Now we can start stitching our rows. Sew the three pieces in row 2 together. And the three pieces in row 4. In row 3, go ahead and just stitch together the three center pieces.

For rows 2 and 4, press the seams out. For row 3, press the seams in. This will allow everything to nest beautifully when you stitch the rows together.

press

Stitch row 1 to row 2, and row 4 to row 5.

stitch side

Then stitch these sides to the middle. Press.

All that is left is to stitch on the other corners.

stitch on corners

Go ahead and clip off the dog-ears now. Your quilt block is finished! Next week we’ll combine it with the other 8!

finished mother's dream quilt block

 

Cricut Maker Block of the Week Quilt: Block 8 – Whirligig

It is time for Block 8 of our Cricut Maker Block of the Week! Just one more block, and then we will start to put the whole quilt together! WHEE! I can’t wait! I will be showing you every step of the quilting process, all the way through binding the quilt. When we finish, you will have a completed quilt that you made yourself! This week, for Blcok 8, we are making the Whirligig block! This block is different than other blocks we have done in the past, because the units that make up the block are not square. We are making triangular units, then stitching those together.

If you’re just joining in, check out the Cricut Maker Block of the Week Reference Page. It has everything you need to make this quilt from the very beginning, so you can get all caught up!

Cricut Maker Block of the Week Quilt Week 8 - Whirligig

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You can watch the video as I take you through the steps of making this fun block, or you can read below for written instructions and step-by-step photos.


Start by opening the Whirligig Block file in Cricut Design Space. Cut out the pieces and lay them out so you can visualize the block.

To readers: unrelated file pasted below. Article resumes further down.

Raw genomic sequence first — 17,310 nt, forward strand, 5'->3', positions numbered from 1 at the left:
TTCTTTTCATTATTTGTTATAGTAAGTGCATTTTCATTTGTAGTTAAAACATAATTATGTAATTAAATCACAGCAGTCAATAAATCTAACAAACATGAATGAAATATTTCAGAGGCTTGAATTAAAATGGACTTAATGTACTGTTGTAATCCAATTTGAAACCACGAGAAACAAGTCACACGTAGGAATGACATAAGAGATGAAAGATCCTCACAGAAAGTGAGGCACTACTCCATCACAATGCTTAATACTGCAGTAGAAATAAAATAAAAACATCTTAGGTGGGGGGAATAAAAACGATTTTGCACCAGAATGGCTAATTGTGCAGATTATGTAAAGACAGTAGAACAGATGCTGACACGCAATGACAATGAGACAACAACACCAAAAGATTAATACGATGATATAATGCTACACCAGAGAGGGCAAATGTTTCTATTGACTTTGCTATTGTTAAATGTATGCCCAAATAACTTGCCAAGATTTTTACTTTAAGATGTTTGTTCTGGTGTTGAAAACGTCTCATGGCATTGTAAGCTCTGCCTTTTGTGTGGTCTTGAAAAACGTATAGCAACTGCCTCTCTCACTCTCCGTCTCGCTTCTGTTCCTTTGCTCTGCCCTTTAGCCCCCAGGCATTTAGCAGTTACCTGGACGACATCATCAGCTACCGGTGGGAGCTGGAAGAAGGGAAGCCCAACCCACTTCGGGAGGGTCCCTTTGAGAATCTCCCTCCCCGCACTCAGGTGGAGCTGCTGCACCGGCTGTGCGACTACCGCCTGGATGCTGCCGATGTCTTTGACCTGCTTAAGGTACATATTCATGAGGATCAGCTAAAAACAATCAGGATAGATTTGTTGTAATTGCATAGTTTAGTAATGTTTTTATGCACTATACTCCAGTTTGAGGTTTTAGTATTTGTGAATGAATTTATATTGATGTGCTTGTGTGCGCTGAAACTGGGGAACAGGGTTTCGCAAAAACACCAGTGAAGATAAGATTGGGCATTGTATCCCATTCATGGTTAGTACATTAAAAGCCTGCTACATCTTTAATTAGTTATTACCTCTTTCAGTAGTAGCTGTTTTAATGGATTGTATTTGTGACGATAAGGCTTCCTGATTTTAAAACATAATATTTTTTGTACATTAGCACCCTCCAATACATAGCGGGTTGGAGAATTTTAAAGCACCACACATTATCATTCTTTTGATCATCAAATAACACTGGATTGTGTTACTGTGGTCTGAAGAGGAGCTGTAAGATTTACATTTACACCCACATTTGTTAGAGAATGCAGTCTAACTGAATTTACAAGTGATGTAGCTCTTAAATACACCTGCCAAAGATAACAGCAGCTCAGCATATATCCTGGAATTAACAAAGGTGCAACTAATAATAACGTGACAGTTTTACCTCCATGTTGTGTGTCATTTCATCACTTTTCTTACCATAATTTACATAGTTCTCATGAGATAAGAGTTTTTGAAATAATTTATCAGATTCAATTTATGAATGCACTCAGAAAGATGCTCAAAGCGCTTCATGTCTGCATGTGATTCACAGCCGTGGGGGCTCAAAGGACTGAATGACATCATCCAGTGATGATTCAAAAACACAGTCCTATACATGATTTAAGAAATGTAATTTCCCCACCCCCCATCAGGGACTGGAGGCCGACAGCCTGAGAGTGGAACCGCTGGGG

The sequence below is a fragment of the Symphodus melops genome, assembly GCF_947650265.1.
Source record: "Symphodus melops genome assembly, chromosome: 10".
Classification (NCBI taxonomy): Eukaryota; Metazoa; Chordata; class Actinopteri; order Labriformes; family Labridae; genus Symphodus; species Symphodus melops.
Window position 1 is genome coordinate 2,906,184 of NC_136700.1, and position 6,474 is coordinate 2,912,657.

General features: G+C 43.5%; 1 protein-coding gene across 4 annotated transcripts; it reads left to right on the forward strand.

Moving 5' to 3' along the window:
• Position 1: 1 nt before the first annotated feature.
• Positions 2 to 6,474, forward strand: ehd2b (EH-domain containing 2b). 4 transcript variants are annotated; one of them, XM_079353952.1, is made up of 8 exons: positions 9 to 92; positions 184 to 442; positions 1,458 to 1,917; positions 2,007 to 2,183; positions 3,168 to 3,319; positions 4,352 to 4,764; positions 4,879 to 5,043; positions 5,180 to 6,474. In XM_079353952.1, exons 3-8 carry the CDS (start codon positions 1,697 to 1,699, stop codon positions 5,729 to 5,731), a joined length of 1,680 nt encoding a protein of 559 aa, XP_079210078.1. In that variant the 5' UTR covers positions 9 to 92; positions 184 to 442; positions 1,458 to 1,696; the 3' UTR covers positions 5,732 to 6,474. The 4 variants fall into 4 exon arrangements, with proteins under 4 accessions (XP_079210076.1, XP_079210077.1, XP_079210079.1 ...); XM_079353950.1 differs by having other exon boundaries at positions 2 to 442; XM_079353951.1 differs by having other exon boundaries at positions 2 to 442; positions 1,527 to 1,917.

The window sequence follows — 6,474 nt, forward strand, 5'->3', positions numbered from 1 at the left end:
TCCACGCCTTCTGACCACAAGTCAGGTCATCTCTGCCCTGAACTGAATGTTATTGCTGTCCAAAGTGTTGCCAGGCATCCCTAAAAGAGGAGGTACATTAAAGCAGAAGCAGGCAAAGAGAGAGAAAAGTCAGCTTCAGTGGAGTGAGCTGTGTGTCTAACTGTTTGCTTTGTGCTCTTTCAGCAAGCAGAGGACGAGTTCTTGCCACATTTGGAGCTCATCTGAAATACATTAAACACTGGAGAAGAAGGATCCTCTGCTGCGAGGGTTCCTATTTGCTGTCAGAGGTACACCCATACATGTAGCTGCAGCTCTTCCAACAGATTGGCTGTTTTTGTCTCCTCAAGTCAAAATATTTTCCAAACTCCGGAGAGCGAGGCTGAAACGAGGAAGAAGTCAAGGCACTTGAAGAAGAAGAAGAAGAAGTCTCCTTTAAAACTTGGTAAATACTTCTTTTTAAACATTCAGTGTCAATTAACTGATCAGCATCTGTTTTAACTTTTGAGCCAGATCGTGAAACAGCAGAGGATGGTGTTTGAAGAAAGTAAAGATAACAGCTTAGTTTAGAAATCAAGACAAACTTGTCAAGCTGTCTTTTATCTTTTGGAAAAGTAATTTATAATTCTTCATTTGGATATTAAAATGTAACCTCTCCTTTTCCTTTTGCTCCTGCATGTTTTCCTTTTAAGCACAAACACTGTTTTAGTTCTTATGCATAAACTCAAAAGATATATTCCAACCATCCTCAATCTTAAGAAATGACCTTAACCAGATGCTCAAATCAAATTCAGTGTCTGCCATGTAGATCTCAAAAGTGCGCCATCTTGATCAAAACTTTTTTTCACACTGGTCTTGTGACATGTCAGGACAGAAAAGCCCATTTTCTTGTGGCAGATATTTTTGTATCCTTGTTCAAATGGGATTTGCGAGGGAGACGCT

lay out pieces

Place the triangle right-sides-together with the larger piece.

make quarters

 

Stitch the triangles onto the larger pieces to make larger triangles.

stitch pieces

Press.

press

Lay the pieces back out. Stitch pairs together to make two halves. Press.

line up quarters

two halves

Stitch the two halves together to make a whole. Press.

finished whirligig

One more block to go!!

 

Cricut Maker Block of the Week Quilt: Block 6 – Hourglass Block

We are on Week 6 of our Cricut Maker Block of the Week! Almost halfway through this series, and I’m so excited!! Today I’m showing you the Hourglass Block. We have made half square triangles before, and we have made a 9-patch before, so you will find that this block goes together easily.

Cricut Maker Block of the Week Quilt - Week 6, Hourglass Quilt Block

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If you are just joining in, you’ll want to head over to the Cricut Maker Block of the Week Reference Page. There you’ll find all the links, files, and information you need to make the quilt – all in chronological order.

You can follow the photos and instructions below, or you can watch this step-by-step video where I show you how to make the Hourglass Quilt Block.

 

To make this week’s block, you will need the Hourglass Cut File for Design Space. Remember that you have to download this on a Laptop or Desktop computer, then you can save it to Design Space. Once you have saved it to your Design Space files, you can use any device you’re logged into Design Space to cut the file.

Once you have cut the pieces, lay them out.

lay out pieces

It looks a lot like a 9-patch, but with different corners. Two of the corners are half-square-triangles, and two are a different fabric.

Start by stitching the half square triangles.

stitch half square triangles

Press the seams to the darker side. Clip off the dog ears.

finished triangles

Stitch the pieces together into rows.

Press the seams on the top row in towards the center. This spreads the bulk of the seam from the half-square-triangle. The center row is then pressed out. And the bottom row is pressed in.

finish rows

And now you can stitch the rows together to make your block! As you put your rows together, be sure to “nest” the seams. You can feel with your fingers where those two seam allowances line up.

Press the final seams in, and your block is complete!

finished block - Cricut Maker Block of the Week Block 6 - Hourglass quilt Block

Be sure to come back next week… I can’t wait to show you Block 7!!

 

 

Cricut Maker Block of the Week Quilt: Block 3 – Diamond in a Square

This week in our Cricut Maker Block of the Week Quilt, we’re working on Block 3, the Diamond in a Square! You’re going to be so excited by how easily this block stitches up. There are a couple new things I’m showing you this week. The first is the bias on triangles. The second is using Snap Mat to conserve fabric.